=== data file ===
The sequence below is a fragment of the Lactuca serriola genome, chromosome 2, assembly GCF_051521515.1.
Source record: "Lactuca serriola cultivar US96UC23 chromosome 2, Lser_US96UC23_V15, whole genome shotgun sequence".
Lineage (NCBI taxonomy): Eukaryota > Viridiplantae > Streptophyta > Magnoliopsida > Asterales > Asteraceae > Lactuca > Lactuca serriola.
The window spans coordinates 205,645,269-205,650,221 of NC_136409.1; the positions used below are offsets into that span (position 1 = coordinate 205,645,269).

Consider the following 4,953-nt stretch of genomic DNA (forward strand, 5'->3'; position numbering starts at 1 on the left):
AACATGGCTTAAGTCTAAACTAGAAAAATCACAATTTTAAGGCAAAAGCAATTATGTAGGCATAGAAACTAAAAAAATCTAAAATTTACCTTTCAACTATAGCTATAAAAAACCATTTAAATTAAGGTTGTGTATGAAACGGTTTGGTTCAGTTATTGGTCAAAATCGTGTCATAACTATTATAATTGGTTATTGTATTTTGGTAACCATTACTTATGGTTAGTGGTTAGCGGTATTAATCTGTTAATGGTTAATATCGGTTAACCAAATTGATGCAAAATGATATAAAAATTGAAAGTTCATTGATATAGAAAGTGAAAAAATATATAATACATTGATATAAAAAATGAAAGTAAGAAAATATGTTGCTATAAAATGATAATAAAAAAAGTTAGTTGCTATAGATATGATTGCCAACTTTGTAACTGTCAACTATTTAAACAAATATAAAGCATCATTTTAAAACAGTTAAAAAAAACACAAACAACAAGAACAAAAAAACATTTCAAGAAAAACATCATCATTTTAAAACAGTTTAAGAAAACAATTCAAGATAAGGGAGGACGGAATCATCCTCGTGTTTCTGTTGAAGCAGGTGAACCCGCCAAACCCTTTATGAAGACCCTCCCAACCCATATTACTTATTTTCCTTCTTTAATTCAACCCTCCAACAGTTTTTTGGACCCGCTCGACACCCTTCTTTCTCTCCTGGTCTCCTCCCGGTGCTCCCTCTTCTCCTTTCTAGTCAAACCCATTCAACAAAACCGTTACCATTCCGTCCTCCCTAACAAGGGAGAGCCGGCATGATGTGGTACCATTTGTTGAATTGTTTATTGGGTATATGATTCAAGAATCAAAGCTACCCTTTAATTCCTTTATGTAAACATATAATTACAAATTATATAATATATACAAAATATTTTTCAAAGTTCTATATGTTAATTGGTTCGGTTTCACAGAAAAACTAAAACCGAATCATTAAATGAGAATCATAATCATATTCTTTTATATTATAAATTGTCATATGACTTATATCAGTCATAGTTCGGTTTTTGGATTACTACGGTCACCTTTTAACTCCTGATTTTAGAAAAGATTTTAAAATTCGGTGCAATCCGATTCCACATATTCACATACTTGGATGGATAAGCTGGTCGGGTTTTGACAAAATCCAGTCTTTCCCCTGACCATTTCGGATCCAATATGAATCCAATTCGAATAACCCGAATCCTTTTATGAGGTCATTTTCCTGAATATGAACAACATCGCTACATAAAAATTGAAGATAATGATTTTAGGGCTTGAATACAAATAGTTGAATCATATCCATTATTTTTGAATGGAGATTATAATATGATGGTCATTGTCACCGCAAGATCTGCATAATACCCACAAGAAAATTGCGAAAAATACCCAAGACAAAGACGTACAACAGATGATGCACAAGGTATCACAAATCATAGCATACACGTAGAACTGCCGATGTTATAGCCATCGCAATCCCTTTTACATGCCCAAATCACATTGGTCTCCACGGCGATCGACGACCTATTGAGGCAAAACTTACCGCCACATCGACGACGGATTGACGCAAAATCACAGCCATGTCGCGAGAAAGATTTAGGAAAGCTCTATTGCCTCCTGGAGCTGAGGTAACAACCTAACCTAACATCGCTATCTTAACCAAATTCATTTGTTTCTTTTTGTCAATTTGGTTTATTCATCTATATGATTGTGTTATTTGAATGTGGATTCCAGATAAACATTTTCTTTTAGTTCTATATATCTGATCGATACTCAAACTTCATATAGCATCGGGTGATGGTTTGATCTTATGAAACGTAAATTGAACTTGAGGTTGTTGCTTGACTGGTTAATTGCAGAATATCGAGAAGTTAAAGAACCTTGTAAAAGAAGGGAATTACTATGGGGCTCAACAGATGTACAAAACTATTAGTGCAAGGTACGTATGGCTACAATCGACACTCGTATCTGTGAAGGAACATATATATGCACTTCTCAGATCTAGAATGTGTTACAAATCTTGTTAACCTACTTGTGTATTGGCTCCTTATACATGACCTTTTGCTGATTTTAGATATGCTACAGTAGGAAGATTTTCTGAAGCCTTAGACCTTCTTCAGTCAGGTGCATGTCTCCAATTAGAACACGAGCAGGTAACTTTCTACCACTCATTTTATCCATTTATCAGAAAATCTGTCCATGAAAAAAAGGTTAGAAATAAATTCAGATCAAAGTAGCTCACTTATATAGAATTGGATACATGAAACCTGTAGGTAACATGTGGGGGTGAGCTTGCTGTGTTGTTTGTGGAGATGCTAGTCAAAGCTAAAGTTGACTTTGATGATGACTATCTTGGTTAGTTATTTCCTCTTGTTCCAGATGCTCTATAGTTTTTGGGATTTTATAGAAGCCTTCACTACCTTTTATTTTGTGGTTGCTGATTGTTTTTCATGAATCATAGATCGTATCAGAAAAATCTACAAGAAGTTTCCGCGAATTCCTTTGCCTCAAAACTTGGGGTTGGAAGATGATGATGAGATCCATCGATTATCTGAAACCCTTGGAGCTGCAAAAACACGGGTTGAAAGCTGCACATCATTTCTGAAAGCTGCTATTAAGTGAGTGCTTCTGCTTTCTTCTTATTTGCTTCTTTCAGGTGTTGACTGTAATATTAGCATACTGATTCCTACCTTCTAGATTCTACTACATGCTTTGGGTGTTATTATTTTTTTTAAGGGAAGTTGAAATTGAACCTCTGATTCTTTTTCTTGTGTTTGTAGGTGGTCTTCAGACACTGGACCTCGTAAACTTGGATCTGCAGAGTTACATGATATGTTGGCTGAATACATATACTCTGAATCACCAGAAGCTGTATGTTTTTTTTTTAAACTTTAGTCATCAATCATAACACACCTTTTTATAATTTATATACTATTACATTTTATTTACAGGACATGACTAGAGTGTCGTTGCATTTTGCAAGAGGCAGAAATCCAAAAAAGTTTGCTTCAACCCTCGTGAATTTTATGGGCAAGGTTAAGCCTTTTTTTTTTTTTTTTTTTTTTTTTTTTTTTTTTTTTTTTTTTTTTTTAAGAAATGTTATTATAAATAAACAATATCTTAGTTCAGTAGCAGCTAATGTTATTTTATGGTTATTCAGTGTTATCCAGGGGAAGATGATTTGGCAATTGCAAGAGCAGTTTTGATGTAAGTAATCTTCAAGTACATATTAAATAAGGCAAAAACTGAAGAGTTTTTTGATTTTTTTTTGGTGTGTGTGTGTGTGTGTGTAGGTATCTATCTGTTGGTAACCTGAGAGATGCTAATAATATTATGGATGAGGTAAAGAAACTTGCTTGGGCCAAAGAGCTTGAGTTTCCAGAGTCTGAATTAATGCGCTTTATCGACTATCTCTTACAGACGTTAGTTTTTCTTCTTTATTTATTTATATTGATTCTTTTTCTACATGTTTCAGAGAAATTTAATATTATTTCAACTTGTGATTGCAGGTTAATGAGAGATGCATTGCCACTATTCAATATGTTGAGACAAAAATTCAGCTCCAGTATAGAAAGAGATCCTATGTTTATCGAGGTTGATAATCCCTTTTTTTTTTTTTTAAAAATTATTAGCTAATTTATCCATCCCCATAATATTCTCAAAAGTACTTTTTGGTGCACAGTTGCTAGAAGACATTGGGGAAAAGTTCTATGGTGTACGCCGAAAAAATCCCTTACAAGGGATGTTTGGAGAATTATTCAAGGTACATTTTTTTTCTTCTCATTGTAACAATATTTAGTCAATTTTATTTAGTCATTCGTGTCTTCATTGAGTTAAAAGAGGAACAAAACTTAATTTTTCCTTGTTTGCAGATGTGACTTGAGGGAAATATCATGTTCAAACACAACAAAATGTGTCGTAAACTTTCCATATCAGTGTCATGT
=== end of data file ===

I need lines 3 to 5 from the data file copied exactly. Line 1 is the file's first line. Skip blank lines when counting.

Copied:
Lineage (NCBI taxonomy): Eukaryota > Viridiplantae > Streptophyta > Magnoliopsida > Asterales > Asteraceae > Lactuca > Lactuca serriola.
The window spans coordinates 205,645,269-205,650,221 of NC_136409.1; the positions used below are offsets into that span (position 1 = coordinate 205,645,269).

Consider the following 4,953-nt stretch of genomic DNA (forward strand, 5'->3'; position numbering starts at 1 on the left):